Panel makers petitioned for help, leading to punitive U.S. and European duties on imports of Chinese solar cells even as Chinese manufacturers denied competing unfairly. But by then the damage was done. Not only did Mr. Fardi’s business fail but dozens of Chinese solar makers did too after the subsidies sparked a competitive glut. “They kicked our butts,” Mr. Fardi said. “It was definitely dumping. It seemed very well organized.”
Aside from solar panels, China has used an array of state financing, subsidies and price cutting to secure globally dominant positions in disc drives and personal computers, said Dirk Thomas, principal in Hong Kong-based Summit Partners, a tech advisory firm. Beijing is now setting its sights on mobile phones and semiconductors, he said. “It’s the same game over and over again,” said Mr. Thomas, who helps Chinese technology companies acquire assets overseas.
Beijing’s industrial policies are driving discontent to new levels, especially over excess Chinese production of steel, aluminium and other products. In the first half of 2016, 17 countries and regions launched 65 trade investigations against Chinese products, a two-thirds increase year-over-year, according to Chinese data. Beijing has pledged to cut 150 million tons of steel production by 2020, but industry analysts say that would reduce only about a third of China’s 30% excess capacity.
A new source of concern to foreign companies is the “Made in China 2025” blueprints released last year that call for indigenous development and import substitution in many strategic industries where Western companies have an edge, including semiconductors.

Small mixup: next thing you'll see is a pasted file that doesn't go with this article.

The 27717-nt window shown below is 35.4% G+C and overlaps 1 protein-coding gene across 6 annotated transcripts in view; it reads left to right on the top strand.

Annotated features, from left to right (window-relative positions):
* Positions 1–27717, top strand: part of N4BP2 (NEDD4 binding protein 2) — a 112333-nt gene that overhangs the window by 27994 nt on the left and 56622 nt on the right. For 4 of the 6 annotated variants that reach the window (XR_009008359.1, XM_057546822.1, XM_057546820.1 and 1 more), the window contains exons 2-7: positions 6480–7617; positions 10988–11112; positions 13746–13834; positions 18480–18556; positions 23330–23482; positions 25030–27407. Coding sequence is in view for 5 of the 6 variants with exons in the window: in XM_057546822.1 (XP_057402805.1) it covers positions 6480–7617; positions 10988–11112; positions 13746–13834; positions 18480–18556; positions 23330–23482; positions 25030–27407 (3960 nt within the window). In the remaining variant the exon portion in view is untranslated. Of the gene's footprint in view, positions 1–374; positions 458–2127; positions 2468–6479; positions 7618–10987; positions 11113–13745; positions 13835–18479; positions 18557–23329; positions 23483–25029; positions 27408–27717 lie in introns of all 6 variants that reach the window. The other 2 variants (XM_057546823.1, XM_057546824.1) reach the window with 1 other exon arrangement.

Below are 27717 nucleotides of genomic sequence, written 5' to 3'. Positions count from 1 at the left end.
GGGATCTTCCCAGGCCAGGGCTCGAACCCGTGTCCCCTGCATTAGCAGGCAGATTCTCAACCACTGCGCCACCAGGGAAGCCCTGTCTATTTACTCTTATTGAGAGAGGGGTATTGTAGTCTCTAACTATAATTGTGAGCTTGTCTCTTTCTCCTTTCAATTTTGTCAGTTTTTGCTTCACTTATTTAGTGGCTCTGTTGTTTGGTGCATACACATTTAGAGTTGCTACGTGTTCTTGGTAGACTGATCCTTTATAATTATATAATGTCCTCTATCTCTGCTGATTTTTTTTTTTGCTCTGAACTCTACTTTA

“The global system of trade is under siege and has been challenged by the biggest new kid on the block, China, not playing by the rules,” said Joerg Wuttke, president of the European Union Chamber of Commerce in China. “China points at growing protectionism of the West, but they only have themselves to blame.”
Calls also are rising to tighten curbs on Chinese technology investments in the U.S. in response to investment bans Beijing has imposed, often on national security grounds.
“With [China’s] expansive definition, national security could be your local ballet school,” said Claire Reade, a former U.S. Trade Representative negotiator and now a trade lawyer.
This month, President Barack Obama blocked on national security grounds the proposed acquisition by a Chinese company, Fujian Grand Chip Investment Fund, of German chip maker Aixtron SE, which has operations in California.
In response, a Chinese Foreign Ministry spokesman said this week that Beijing hopes Washington will “cease making groundless accusations” against Chinese companies.
—Viktoria Dendrinou in Brussels and Chieko Tsuneoka in Tokyo contributed to this article.
Wall Street Journal